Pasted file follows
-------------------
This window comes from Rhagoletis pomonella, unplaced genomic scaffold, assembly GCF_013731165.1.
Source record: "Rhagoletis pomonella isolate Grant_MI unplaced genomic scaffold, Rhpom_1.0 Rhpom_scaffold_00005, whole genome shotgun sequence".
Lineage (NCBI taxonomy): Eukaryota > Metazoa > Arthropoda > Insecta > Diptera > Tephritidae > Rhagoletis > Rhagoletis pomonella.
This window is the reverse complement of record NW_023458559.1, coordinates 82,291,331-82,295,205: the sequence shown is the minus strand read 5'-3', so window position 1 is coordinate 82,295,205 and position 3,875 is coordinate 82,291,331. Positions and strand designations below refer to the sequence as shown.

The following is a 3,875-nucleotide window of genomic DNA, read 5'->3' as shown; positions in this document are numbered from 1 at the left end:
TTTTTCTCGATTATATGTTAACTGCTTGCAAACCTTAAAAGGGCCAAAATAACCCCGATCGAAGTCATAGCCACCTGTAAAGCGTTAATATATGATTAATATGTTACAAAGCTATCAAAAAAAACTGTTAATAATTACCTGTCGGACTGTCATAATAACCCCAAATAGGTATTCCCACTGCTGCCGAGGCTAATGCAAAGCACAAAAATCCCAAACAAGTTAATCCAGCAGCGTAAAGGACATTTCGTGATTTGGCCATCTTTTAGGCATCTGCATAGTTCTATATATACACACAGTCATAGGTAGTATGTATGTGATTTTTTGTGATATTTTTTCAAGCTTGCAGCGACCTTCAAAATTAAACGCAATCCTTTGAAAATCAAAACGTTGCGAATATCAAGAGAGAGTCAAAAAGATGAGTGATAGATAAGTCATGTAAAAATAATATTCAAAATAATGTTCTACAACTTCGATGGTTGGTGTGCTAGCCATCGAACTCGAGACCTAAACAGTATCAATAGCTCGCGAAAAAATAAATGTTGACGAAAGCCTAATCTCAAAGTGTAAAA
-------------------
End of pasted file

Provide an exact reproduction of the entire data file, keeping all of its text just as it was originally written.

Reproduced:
This window comes from Rhagoletis pomonella, unplaced genomic scaffold, assembly GCF_013731165.1.
Source record: "Rhagoletis pomonella isolate Grant_MI unplaced genomic scaffold, Rhpom_1.0 Rhpom_scaffold_00005, whole genome shotgun sequence".
Lineage (NCBI taxonomy): Eukaryota > Metazoa > Arthropoda > Insecta > Diptera > Tephritidae > Rhagoletis > Rhagoletis pomonella.
This window is the reverse complement of record NW_023458559.1, coordinates 82,291,331-82,295,205: the sequence shown is the minus strand read 5'-3', so window position 1 is coordinate 82,295,205 and position 3,875 is coordinate 82,291,331. Positions and strand designations below refer to the sequence as shown.

The following is a 3,875-nucleotide window of genomic DNA, read 5'->3' as shown; positions in this document are numbered from 1 at the left end:
TTTTTCTCGATTATATGTTAACTGCTTGCAAACCTTAAAAGGGCCAAAATAACCCCGATCGAAGTCATAGCCACCTGTAAAGCGTTAATATATGATTAATATGTTACAAAGCTATCAAAAAAAACTGTTAATAATTACCTGTCGGACTGTCATAATAACCCCAAATAGGTATTCCCACTGCTGCCGAGGCTAATGCAAAGCACAAAAATCCCAAACAAGTTAATCCAGCAGCGTAAAGGACATTTCGTGATTTGGCCATCTTTTAGGCATCTGCATAGTTCTATATATACACACAGTCATAGGTAGTATGTATGTGATTTTTTGTGATATTTTTTCAAGCTTGCAGCGACCTTCAAAATTAAACGCAATCCTTTGAAAATCAAAACGTTGCGAATATCAAGAGAGAGTCAAAAAGATGAGTGATAGATAAGTCATGTAAAAATAATATTCAAAATAATGTTCTACAACTTCGATGGTTGGTGTGCTAGCCATCGAACTCGAGACCTAAACAGTATCAATAGCTCGCGAAAAAATAAATGTTGACGAAAGCCTAATCTCAAAGTGTAAAA